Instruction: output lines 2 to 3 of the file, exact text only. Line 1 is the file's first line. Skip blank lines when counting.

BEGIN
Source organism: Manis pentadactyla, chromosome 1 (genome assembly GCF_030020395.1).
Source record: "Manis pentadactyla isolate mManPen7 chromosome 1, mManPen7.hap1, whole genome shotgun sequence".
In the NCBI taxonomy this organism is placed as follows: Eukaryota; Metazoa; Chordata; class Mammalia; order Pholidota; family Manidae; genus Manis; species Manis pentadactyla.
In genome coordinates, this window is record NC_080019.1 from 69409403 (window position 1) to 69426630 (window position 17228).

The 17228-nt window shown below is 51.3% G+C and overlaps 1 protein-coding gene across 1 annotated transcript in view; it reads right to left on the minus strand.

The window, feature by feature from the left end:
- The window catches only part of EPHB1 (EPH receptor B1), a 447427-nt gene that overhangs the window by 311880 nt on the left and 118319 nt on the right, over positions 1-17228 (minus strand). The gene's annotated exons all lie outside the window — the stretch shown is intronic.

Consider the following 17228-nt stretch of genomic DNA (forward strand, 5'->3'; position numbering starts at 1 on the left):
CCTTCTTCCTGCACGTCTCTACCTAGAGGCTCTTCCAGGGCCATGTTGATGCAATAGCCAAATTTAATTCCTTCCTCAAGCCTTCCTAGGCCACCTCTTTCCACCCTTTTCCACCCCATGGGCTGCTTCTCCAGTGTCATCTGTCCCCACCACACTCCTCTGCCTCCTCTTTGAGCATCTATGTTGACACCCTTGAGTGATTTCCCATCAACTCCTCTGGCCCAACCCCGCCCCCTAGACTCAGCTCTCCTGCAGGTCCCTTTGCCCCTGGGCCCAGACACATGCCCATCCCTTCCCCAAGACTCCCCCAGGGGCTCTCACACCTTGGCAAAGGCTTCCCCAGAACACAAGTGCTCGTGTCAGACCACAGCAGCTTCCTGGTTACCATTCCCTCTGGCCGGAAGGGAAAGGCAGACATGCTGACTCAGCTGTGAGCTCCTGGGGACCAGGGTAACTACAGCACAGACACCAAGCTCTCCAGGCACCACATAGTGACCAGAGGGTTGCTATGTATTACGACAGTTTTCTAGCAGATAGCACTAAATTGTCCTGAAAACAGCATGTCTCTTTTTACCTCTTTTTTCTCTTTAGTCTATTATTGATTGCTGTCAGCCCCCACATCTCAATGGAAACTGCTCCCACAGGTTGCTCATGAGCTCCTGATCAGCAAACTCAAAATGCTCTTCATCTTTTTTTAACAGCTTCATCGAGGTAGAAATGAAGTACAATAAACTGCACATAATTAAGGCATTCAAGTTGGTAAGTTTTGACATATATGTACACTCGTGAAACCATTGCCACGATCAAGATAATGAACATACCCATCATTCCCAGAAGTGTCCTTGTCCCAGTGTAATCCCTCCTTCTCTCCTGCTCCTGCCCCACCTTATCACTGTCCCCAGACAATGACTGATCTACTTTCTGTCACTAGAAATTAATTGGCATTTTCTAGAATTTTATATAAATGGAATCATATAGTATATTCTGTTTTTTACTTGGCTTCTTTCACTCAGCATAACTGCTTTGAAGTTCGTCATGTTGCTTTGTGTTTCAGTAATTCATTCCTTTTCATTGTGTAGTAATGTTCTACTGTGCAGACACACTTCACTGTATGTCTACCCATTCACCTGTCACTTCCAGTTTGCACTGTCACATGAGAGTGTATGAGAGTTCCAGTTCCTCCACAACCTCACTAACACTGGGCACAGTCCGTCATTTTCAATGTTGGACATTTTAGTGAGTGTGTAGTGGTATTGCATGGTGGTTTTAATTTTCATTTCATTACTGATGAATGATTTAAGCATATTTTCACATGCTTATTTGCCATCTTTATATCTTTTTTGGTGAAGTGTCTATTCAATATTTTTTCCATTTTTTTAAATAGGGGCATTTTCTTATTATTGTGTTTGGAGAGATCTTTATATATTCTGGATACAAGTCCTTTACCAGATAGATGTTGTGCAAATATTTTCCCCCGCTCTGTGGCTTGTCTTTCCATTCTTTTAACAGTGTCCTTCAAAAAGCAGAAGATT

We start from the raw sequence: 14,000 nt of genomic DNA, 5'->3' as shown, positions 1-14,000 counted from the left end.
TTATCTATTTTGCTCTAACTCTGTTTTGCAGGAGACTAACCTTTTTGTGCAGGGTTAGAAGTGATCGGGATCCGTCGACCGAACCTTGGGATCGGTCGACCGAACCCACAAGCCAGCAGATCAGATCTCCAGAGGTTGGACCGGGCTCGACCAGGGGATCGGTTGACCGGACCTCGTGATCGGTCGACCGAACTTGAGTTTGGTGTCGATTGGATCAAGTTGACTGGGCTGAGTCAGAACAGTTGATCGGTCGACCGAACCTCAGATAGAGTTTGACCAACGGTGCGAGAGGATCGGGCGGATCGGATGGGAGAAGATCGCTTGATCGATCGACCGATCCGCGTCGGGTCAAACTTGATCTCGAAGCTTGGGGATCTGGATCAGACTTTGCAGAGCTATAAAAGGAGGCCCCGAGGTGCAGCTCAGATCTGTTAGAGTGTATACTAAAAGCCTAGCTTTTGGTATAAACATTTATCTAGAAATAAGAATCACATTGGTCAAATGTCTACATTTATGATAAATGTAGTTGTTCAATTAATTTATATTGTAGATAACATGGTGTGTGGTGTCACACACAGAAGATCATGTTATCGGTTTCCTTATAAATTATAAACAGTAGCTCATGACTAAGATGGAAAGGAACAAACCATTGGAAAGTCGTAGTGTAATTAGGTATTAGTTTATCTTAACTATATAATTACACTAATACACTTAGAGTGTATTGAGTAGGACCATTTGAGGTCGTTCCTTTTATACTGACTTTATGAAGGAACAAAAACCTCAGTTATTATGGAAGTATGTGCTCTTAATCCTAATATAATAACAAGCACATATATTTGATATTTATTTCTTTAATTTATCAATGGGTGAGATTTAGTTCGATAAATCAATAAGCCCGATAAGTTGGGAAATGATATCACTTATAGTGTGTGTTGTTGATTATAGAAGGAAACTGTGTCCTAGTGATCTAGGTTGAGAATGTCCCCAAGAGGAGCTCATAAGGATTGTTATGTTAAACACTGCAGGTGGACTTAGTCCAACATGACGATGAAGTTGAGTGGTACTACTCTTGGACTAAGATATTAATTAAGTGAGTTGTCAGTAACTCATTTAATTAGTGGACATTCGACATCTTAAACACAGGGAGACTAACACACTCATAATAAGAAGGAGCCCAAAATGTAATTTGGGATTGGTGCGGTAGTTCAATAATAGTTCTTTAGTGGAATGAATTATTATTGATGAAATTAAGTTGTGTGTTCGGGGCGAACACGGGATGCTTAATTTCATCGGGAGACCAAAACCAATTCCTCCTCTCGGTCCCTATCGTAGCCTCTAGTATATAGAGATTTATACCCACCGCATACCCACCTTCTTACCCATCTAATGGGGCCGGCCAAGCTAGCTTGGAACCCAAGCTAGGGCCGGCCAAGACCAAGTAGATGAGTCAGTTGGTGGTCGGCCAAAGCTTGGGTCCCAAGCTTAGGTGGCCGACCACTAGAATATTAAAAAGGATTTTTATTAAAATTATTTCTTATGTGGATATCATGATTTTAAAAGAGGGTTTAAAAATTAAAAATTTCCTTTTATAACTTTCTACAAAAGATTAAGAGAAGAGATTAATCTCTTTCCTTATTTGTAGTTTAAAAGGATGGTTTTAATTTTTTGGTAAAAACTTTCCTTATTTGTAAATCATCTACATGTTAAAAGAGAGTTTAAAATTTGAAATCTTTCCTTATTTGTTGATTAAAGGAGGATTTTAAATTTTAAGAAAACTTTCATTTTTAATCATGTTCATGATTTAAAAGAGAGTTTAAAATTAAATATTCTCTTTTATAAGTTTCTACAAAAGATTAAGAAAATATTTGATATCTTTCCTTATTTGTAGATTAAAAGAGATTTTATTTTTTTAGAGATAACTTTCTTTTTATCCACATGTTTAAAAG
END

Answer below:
Source record: "Manis pentadactyla isolate mManPen7 chromosome 1, mManPen7.hap1, whole genome shotgun sequence".
In the NCBI taxonomy this organism is placed as follows: Eukaryota; Metazoa; Chordata; class Mammalia; order Pholidota; family Manidae; genus Manis; species Manis pentadactyla.